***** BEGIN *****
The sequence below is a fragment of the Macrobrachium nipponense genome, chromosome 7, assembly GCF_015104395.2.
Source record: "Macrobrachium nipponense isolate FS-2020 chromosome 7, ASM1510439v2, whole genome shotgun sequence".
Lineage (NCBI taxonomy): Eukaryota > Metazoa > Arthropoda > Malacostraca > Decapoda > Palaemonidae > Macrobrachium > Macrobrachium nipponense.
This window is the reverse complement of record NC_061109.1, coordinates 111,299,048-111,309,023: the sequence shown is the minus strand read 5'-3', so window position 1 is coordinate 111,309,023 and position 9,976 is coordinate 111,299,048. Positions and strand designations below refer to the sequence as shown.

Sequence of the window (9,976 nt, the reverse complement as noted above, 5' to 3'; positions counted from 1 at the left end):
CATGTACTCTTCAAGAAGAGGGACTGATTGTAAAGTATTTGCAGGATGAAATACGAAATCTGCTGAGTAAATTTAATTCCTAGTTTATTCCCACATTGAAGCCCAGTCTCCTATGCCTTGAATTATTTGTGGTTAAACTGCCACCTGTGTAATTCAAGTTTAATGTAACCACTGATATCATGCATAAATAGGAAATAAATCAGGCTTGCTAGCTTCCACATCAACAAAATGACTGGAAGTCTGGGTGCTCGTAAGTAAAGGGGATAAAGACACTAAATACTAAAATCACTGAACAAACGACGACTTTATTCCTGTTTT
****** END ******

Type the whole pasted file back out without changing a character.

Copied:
The sequence below is a fragment of the Macrobrachium nipponense genome, chromosome 7, assembly GCF_015104395.2.
Source record: "Macrobrachium nipponense isolate FS-2020 chromosome 7, ASM1510439v2, whole genome shotgun sequence".
Lineage (NCBI taxonomy): Eukaryota > Metazoa > Arthropoda > Malacostraca > Decapoda > Palaemonidae > Macrobrachium > Macrobrachium nipponense.
This window is the reverse complement of record NC_061109.1, coordinates 111,299,048-111,309,023: the sequence shown is the minus strand read 5'-3', so window position 1 is coordinate 111,309,023 and position 9,976 is coordinate 111,299,048. Positions and strand designations below refer to the sequence as shown.

Sequence of the window (9,976 nt, the reverse complement as noted above, 5' to 3'; positions counted from 1 at the left end):
CATGTACTCTTCAAGAAGAGGGACTGATTGTAAAGTATTTGCAGGATGAAATACGAAATCTGCTGAGTAAATTTAATTCCTAGTTTATTCCCACATTGAAGCCCAGTCTCCTATGCCTTGAATTATTTGTGGTTAAACTGCCACCTGTGTAATTCAAGTTTAATGTAACCACTGATATCATGCATAAATAGGAAATAAATCAGGCTTGCTAGCTTCCACATCAACAAAATGACTGGAAGTCTGGGTGCTCGTAAGTAAAGGGGATAAAGACACTAAATACTAAAATCACTGAACAAACGACGACTTTATTCCTGTTTT